New York City’s more than 30,000 acres of parks increase the Big Apple’s residential property values by about $15.2 billion, according to a report by the Trust for Public Land, a pro-park nonprofit organization.
Using property tax assessment data from the New York City Department of Finance, the nonprofit estimated that a residential home’s proximity to a park boosted its value and increased the amount of property tax paid by about $101 million.
“New Yorkers, they need to get out — partly to make the city livable” Carter Strickland, New York state director for the trust, said in a statement. “You can’t have a great city without great parks. We put a number to it, but really that feeling is what’s important. People love their parks.”
The nonprofit looked at about 400,000 homes that had enough property tax data to evaluate, Strickland said. It estimated that about 5 percent of the value of those homes came from being within 500 feet of a local park — which Strickland said is a conservative figure because its previous research found increases of even 20 percent. The total market value of those properties was about $303 billion, according to the report.
Central Park, in particular, has historically driven up property values as the New York Economic Development Corporation found in 2014 that condominium units with views of Central Park sold for 20 to 70 percent more than units with views of the city. But because not every park is Central Park, Strickland said the trust used a lower estimation of what percentage of a property’s value came from its proximity to a park.
The city’s parks are visited about 527 million times per year and also provide recreational activities, drive up tourism, lower health care costs, and absorb stormwater, limiting repair costs to the city’s drainage system, according to the study.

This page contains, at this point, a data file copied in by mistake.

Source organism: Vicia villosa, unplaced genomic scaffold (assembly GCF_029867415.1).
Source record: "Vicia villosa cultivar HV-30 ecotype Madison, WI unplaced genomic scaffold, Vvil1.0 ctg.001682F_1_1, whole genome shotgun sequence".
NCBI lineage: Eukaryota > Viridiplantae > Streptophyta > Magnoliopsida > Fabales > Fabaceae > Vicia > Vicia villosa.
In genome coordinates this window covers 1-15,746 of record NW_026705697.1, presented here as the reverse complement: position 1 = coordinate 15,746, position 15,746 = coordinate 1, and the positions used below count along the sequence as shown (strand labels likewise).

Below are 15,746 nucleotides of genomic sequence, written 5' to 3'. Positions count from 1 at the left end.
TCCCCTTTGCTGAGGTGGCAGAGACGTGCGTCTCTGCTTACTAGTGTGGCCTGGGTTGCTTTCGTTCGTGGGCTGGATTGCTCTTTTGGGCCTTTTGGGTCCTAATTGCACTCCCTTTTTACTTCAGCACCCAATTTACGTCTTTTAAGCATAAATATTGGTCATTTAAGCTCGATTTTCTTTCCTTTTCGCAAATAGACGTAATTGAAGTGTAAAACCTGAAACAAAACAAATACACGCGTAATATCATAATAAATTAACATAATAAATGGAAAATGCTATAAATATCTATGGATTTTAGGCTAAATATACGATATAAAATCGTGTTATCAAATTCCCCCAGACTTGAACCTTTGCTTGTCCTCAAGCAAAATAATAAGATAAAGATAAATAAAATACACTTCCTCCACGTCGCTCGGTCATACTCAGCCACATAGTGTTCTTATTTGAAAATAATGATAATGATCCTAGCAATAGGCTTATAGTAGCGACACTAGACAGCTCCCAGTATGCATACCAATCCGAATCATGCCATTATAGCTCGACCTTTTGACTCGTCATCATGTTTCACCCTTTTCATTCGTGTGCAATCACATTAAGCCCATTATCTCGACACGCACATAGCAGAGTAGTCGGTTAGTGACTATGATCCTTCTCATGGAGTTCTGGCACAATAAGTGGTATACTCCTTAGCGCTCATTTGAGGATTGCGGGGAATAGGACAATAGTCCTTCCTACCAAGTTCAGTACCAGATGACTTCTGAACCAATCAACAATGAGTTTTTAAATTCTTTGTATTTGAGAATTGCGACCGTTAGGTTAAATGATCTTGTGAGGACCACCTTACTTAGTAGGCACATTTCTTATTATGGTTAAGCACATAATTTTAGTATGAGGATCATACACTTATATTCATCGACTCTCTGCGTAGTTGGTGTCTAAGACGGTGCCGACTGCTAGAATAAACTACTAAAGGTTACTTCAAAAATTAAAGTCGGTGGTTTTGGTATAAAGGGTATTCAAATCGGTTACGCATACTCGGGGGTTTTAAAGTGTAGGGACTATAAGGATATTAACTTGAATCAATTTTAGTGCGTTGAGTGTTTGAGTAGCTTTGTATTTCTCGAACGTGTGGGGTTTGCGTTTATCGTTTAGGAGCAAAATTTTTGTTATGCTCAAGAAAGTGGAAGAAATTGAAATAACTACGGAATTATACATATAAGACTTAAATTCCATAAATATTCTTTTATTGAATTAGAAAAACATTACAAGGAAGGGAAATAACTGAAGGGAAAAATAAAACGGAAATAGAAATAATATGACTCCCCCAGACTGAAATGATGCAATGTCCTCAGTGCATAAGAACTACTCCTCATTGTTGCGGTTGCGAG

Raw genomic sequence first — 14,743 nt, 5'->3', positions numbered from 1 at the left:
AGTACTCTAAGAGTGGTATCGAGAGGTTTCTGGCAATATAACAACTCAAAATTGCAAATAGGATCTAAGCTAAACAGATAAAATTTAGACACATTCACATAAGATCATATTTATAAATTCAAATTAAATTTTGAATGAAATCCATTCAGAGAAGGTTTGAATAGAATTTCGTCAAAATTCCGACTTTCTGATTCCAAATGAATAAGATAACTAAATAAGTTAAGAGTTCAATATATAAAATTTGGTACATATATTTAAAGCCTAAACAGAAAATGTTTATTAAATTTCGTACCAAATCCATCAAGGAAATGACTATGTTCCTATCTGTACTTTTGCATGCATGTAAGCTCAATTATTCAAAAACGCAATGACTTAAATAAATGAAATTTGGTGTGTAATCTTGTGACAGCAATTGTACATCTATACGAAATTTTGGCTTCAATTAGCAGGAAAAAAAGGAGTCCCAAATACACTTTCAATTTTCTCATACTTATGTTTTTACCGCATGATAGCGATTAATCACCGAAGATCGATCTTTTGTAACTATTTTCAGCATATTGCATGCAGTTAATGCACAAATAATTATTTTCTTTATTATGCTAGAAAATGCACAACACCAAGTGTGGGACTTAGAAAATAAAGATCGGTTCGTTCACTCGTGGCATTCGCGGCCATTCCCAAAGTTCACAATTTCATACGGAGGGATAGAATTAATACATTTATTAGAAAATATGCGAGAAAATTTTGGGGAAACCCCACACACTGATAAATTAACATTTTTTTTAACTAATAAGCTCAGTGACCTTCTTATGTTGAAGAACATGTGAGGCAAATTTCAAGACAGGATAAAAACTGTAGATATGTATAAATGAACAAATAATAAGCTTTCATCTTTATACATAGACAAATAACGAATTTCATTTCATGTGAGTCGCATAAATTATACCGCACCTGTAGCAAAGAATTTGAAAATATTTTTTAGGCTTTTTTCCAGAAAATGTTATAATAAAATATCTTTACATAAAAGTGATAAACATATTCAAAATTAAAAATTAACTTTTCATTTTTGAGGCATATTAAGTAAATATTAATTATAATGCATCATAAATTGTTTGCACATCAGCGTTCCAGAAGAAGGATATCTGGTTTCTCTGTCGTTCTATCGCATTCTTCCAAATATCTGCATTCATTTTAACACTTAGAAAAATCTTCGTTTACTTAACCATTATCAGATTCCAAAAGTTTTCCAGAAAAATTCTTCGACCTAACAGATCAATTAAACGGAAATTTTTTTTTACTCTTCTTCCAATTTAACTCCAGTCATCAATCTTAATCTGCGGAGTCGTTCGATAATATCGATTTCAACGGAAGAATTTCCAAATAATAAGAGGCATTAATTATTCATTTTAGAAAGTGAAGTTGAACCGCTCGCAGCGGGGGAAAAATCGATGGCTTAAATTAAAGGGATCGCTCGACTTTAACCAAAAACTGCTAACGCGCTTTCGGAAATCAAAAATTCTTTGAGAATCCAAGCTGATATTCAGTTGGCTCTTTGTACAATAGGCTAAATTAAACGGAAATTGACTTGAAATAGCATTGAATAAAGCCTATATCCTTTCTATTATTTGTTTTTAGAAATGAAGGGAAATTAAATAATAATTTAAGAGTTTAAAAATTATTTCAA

“Our expansive and varied parks system is one of the most valuable public assets New Yorkers have access to — it’s where they connect with the community, stay fit and explore the wonders of nature,” New York City Department of Parks and Recreation Commissioner Sue Donoghue said in a statement.
Outdoor space has been increasingly valued by residents of New York City during the pandemic, which forced many residents to remain inside their homes out of fear of catching the deadly virus in the early days of the pandemic. Outdoor terraces in office buildings have grown in popularity and has helped buoy leasing at office campuses that have it, like Industry City in Sunset Park, Brooklyn.
But the city’s green space is not equally distributed among its residents. The study found that communities of color have more than 33 percent less park space within a 10-minute walk per person compared to white neighborhoods. It also found that the same discrepancy was true for low-income areas, which have more than 21 percent less park space per person within a 10-minute walk.
And new parks — like the High Line — can drive up property values enough to make neighborhoods unaffordable for current residents, according to the study. That can be avoided if the area creates an affordable housing component before a new park is built, Strickland said.
Celia Young can be reached at firstname.lastname@example.org.